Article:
Amoris Laetitia 214: Making and Keeping Promises

amoris laetitia memeA married person offers and receives consent from a spouse. With respect to the Orthodox view of this sacrament, I think the Western take is well-considered. The Church witnesses such a promise on the wedding day. But a free and faithful person gives and accepts marital consent not just on one day, but for a lifetime.

Rather than this being a prison of some sort, a “ball-and-chain,” it is good to view this as a freeing experience, allowing a person to fully flower as a lover and a beloved. A person engaged by such a promise as marital consent need not look over her or his shoulder and wonder.

214. At times, the couple does not grasp the theological and spiritual import of the words of consent, which illuminate the meaning of all the signs that follow. It needs to be stressed that these words cannot be reduced to the present; they involve a totality that includes the future: “until death do us part”. The content of the words of consent makes it clear that “freedom and fidelity are not opposed to one another; rather, they are mutually supportive, both in interpersonal and social relationships. Indeed, let us consider the damage caused, in our culture of global communication, by the escalation of unkept promises. Honoring one’s word, fidelity to one’s promises: these are things that cannot be bought and sold. They cannot be compelled by force or maintained without sacrifice”.(Catechesis (21 October 2015))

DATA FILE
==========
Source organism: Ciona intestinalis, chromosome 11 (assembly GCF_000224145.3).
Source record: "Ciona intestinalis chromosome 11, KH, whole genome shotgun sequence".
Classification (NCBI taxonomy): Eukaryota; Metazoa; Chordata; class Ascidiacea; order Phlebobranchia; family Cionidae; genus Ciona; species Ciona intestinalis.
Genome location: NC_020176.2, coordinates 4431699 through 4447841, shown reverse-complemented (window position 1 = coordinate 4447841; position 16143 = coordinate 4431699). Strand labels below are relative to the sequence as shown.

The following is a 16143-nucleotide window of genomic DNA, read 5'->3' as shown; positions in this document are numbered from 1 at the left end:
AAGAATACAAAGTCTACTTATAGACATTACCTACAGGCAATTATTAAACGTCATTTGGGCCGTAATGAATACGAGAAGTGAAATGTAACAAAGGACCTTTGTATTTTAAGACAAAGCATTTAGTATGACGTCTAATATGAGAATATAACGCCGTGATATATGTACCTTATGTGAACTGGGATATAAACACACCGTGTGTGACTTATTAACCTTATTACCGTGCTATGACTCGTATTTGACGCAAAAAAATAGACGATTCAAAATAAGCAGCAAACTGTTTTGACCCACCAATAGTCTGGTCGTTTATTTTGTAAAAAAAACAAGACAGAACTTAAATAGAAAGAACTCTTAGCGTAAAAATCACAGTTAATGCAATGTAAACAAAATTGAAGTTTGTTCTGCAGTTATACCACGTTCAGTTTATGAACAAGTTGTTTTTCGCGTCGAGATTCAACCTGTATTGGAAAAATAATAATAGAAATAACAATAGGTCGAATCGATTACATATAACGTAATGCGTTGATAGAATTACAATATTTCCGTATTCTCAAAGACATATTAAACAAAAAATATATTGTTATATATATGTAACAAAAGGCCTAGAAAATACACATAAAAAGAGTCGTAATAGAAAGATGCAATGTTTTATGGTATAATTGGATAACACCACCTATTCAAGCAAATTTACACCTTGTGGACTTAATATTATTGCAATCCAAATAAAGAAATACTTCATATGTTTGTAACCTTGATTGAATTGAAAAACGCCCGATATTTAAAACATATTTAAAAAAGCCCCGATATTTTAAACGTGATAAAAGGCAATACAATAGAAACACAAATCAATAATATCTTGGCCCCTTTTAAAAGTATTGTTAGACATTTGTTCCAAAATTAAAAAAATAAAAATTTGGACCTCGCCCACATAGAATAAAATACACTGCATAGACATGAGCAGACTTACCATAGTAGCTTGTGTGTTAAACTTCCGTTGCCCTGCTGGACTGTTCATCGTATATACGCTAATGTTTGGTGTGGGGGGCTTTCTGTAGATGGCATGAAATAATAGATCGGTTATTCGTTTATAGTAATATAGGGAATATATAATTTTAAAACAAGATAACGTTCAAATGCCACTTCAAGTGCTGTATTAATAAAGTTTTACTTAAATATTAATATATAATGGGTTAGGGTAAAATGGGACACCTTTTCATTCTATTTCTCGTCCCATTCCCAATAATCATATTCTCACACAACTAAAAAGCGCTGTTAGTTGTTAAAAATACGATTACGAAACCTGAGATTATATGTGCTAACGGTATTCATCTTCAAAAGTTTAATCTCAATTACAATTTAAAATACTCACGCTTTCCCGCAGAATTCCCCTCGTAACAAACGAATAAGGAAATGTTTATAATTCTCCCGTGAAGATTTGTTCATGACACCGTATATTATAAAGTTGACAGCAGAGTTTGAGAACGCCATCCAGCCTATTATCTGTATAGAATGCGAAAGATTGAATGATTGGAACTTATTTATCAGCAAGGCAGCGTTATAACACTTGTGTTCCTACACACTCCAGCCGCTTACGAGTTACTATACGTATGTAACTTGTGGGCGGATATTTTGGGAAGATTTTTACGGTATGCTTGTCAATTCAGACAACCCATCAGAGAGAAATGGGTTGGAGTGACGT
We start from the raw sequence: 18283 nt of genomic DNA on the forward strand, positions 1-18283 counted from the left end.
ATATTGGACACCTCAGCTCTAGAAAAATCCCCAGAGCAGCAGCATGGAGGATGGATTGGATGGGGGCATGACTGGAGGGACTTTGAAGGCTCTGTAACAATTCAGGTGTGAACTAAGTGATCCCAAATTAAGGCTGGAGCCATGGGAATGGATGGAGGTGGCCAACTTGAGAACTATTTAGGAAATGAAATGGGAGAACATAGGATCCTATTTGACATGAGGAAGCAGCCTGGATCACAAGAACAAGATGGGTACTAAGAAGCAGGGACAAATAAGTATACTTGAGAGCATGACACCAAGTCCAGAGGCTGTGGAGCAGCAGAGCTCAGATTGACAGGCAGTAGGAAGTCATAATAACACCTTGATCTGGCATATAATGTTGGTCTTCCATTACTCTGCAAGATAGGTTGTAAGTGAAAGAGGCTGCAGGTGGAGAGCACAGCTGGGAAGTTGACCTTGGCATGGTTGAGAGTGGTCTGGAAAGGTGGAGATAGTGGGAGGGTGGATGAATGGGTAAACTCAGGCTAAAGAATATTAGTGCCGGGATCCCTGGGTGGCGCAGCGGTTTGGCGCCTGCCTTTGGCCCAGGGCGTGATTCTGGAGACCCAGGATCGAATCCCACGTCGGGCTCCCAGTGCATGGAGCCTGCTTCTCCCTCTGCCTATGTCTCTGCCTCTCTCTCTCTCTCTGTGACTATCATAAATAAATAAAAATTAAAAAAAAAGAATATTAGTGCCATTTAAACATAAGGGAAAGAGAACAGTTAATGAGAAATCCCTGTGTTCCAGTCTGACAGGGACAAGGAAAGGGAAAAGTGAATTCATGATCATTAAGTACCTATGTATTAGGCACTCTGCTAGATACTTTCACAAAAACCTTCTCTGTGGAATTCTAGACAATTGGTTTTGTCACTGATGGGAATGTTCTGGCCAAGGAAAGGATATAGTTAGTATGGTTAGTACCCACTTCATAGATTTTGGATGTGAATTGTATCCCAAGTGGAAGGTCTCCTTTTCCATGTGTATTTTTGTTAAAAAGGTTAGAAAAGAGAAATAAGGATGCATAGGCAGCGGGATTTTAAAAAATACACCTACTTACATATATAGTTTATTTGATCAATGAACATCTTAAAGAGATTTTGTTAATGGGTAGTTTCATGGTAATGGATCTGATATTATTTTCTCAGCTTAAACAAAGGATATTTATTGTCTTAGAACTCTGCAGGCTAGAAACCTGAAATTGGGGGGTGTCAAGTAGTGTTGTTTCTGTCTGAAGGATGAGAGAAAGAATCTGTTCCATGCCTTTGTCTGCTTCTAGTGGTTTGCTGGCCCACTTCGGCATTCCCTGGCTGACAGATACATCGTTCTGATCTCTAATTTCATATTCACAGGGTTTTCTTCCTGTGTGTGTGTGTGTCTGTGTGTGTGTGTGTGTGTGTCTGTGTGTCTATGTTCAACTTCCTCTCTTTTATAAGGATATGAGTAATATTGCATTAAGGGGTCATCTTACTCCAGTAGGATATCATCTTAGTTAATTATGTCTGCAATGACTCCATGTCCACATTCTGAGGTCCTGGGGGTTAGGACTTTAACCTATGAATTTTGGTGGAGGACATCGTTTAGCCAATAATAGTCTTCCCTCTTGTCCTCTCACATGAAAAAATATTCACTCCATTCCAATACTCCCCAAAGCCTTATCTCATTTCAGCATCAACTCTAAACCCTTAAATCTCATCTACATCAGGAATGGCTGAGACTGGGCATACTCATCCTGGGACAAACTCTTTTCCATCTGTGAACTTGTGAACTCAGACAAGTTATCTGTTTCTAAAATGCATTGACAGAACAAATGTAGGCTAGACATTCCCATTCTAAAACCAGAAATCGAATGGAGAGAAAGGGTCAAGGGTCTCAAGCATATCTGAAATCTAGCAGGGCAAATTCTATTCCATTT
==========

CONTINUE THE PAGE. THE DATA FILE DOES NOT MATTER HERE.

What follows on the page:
For your reference Amoris Laetitia is online here.

About catholicsensibility

Todd lives in the Pacific Northwest, serving a Catholic parish as a lay minister.
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